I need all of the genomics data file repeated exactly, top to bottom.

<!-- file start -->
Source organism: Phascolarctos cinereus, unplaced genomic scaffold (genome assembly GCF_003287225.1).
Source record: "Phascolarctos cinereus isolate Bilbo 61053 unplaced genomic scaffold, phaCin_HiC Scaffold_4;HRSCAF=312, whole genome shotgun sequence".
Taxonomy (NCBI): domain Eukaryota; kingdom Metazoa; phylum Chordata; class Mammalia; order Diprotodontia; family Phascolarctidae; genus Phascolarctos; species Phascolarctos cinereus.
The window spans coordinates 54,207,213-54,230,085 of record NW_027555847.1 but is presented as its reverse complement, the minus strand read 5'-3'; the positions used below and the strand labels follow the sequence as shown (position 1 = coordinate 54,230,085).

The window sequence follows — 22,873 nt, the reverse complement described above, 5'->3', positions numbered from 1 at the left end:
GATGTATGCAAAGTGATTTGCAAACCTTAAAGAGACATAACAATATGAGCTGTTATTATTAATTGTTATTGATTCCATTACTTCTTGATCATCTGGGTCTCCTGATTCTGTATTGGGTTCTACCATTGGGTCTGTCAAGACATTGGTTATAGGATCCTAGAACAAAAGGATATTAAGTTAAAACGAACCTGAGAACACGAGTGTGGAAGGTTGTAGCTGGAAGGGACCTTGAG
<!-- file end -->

Source organism: Phascolarctos cinereus, unplaced genomic scaffold (genome assembly GCF_003287225.1).
Source record: "Phascolarctos cinereus isolate Bilbo 61053 unplaced genomic scaffold, phaCin_HiC Scaffold_4;HRSCAF=312, whole genome shotgun sequence".
Taxonomy (NCBI): domain Eukaryota; kingdom Metazoa; phylum Chordata; class Mammalia; order Diprotodontia; family Phascolarctidae; genus Phascolarctos; species Phascolarctos cinereus.
The window spans coordinates 54,207,213-54,230,085 of record NW_027555847.1 but is presented as its reverse complement, the minus strand read 5'-3'; the positions used below and the strand labels follow the sequence as shown (position 1 = coordinate 54,230,085).

The window sequence follows — 22,873 nt, the reverse complement described above, 5'->3', positions numbered from 1 at the left end:
GATGTATGCAAAGTGATTTGCAAACCTTAAAGAGACATAACAATATGAGCTGTTATTATTAATTGTTATTGATTCCATTACTTCTTGATCATCTGGGTCTCCTGATTCTGTATTGGGTTCTACCATTGGGTCTGTCAAGACATTGGTTATAGGATCCTAGAACAAAAGGATATTAAGTTAAAACGAACCTGAGAACACGAGTGTGGAAGGTTGTAGCTGGAAGGGACCTTGAG